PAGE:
Michigan Personal Injury Lawyers Representing Those Involved in Slip and Fall Accidents
At The Law Offices of Berry and Berry, PLLC, we represent clients who have sustained injuries as the result of a slip and fall accident. Slip and fall lawsuits are considered a type of premises liability lawsuit, which arises when a property owner is negligent for failing to keep or maintain their property in a reasonably safe condition so that those who are lawfully on the property do not get injured. For example, a grocery or other retail store might be found liable for injuries someone sustained by slipping on a wet floor or icy sidewalk that was not properly maintained, or a landlord might be liable if their tenant slipped and fell through a broken stairway railing.
Was the property owner negligent?
To be successful in a slip and fall case, you must be able to establish that the property owner was negligent. In other words, you must demonstrate that…
- The property owner owed you a legal duty to keep the premises safe
- That the property owner failed to uphold this duty by having dangerous conditions on the premises
- The property owner's failure to keep the premises safe caused your injuries
- That you sustained damages due to the property owner's failure to keep the premises safe.
However, it is important to note that under Michigan law, if the dangerous condition is so open and obvious that a reasonable person in the same circumstances would take care to avoid the condition, then it's possible that you will be unable to make a successful claim.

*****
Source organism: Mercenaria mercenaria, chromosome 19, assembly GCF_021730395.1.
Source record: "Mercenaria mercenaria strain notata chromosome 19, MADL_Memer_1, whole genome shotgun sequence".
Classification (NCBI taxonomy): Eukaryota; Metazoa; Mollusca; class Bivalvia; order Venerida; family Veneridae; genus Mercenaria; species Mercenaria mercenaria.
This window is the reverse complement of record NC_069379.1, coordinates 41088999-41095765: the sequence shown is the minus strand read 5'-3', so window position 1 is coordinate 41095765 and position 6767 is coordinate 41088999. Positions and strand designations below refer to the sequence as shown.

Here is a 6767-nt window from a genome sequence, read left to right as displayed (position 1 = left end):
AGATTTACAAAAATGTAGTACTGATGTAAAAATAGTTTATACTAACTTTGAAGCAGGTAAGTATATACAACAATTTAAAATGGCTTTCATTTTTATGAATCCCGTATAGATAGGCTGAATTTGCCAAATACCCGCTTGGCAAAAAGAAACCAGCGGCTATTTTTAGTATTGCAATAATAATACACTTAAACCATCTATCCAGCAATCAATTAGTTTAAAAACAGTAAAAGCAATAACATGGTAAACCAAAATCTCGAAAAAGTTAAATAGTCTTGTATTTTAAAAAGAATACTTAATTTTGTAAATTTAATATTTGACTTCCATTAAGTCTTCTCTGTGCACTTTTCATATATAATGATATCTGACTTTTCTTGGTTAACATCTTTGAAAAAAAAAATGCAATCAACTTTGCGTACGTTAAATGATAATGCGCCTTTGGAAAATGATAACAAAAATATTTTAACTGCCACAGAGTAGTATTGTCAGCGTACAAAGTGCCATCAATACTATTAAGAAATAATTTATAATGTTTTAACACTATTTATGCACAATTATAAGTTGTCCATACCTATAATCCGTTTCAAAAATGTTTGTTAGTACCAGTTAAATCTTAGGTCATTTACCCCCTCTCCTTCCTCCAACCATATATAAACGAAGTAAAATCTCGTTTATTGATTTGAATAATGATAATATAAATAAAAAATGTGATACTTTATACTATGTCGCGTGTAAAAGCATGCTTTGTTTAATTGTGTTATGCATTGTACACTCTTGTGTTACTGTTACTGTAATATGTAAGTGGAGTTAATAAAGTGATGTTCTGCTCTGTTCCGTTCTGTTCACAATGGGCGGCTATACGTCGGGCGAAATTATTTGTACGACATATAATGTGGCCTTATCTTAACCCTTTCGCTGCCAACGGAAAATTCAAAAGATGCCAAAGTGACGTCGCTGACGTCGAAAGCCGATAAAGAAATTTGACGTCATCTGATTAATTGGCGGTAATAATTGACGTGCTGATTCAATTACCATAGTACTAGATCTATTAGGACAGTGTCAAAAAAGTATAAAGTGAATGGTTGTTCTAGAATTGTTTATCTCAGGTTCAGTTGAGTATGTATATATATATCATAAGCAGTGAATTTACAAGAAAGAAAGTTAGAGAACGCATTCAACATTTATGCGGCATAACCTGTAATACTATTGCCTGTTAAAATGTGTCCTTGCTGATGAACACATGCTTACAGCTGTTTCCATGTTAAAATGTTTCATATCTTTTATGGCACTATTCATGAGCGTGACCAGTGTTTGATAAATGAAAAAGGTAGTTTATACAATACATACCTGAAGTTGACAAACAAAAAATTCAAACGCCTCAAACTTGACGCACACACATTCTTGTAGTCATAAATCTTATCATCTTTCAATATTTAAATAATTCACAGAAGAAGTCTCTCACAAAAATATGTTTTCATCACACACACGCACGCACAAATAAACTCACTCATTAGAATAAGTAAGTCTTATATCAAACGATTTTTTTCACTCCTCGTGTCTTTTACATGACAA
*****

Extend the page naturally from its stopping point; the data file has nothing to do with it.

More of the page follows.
Whether you can be successful in a slip and fall accident case in Michigan also typically depends on your relationship with the property owner. The extent of the duty owed to you by a property owner depends on the reason you were on the property at the time you sustained your injuries. Under Michigan law, there are three different levels of individuals who can sue in a slip and fall case, and each individual is owed a different duty by the property owner. These individuals include invitees, licensees, and trespassers. An individual is classified as an invitee when the landowner holds their property open for a commercial purpose such as a grocery store or even a professional sporting event. Licensees are those who are on the property with the permission of the owner or possessor for purposes that are not commercial in nature. In most cases, a social guest at an owner's or tenant's home is considered a licensee. Finally, trespassers are those who enter the land of another without the permission of the owner or possessor. The highest duty of care is owed to invitees, while trespassers typically are not owed any duty of care unless the property owner knows, or should know of the trespasser's presence.